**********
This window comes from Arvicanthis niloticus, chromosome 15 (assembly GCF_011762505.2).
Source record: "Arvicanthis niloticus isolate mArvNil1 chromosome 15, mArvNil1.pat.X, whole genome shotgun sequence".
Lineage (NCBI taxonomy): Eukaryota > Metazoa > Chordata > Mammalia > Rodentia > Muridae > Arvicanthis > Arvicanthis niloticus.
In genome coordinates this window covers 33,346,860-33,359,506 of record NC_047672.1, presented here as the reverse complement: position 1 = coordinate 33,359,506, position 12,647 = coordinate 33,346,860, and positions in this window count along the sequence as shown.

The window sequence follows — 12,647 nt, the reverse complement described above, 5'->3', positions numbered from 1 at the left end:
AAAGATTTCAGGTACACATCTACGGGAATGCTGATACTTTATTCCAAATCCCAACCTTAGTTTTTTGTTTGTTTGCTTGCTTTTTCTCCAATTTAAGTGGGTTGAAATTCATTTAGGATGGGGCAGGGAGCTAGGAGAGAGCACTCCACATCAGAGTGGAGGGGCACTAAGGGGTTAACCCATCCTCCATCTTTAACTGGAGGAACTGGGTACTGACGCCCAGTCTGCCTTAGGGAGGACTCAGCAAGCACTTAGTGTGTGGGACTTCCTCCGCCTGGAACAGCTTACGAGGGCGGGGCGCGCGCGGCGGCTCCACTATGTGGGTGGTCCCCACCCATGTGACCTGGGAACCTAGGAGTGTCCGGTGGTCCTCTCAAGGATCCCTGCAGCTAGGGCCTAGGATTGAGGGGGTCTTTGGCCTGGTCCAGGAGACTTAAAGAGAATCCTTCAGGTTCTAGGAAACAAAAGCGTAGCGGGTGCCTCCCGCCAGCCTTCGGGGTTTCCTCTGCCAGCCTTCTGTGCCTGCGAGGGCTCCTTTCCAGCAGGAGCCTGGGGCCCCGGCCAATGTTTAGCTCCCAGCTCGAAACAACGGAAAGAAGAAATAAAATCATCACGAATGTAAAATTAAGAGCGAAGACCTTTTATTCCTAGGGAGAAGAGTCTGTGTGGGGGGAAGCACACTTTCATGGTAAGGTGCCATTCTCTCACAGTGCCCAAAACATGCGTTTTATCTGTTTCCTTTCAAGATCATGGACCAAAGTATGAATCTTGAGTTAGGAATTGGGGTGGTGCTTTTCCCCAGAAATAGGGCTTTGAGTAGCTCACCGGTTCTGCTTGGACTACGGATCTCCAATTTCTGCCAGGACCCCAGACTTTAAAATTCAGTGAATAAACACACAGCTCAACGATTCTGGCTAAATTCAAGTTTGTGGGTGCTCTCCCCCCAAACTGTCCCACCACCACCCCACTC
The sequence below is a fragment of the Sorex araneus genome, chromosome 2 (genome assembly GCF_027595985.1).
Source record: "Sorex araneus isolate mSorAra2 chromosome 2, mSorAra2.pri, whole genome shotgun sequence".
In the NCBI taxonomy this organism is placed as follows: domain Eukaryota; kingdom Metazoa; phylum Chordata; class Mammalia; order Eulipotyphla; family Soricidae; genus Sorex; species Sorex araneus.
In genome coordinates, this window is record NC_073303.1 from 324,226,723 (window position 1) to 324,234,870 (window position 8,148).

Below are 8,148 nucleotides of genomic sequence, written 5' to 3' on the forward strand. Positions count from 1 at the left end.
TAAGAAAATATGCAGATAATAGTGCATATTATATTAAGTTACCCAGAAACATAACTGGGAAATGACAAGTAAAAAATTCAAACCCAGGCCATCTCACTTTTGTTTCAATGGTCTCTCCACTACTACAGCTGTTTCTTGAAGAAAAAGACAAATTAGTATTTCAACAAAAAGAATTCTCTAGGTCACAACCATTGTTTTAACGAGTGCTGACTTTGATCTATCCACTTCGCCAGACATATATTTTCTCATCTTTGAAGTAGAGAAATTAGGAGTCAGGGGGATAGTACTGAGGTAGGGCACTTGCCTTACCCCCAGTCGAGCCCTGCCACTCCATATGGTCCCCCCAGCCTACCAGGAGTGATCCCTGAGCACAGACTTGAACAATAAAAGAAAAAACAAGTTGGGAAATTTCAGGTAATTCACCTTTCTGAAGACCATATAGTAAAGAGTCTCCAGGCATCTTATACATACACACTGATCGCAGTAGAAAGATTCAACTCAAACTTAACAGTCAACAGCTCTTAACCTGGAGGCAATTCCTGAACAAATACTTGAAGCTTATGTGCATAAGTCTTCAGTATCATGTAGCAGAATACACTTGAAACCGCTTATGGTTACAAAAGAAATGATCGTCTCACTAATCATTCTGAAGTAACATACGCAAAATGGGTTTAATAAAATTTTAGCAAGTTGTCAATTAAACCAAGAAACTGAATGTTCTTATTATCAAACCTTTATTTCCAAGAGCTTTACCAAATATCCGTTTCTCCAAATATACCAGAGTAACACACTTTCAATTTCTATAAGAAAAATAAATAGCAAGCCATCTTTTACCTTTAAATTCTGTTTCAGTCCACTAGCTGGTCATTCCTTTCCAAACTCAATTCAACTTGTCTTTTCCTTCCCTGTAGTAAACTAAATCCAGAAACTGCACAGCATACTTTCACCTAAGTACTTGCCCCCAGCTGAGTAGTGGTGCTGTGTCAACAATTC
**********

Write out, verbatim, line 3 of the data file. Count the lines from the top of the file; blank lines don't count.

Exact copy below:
Lineage (NCBI taxonomy): Eukaryota > Metazoa > Chordata > Mammalia > Rodentia > Muridae > Arvicanthis > Arvicanthis niloticus.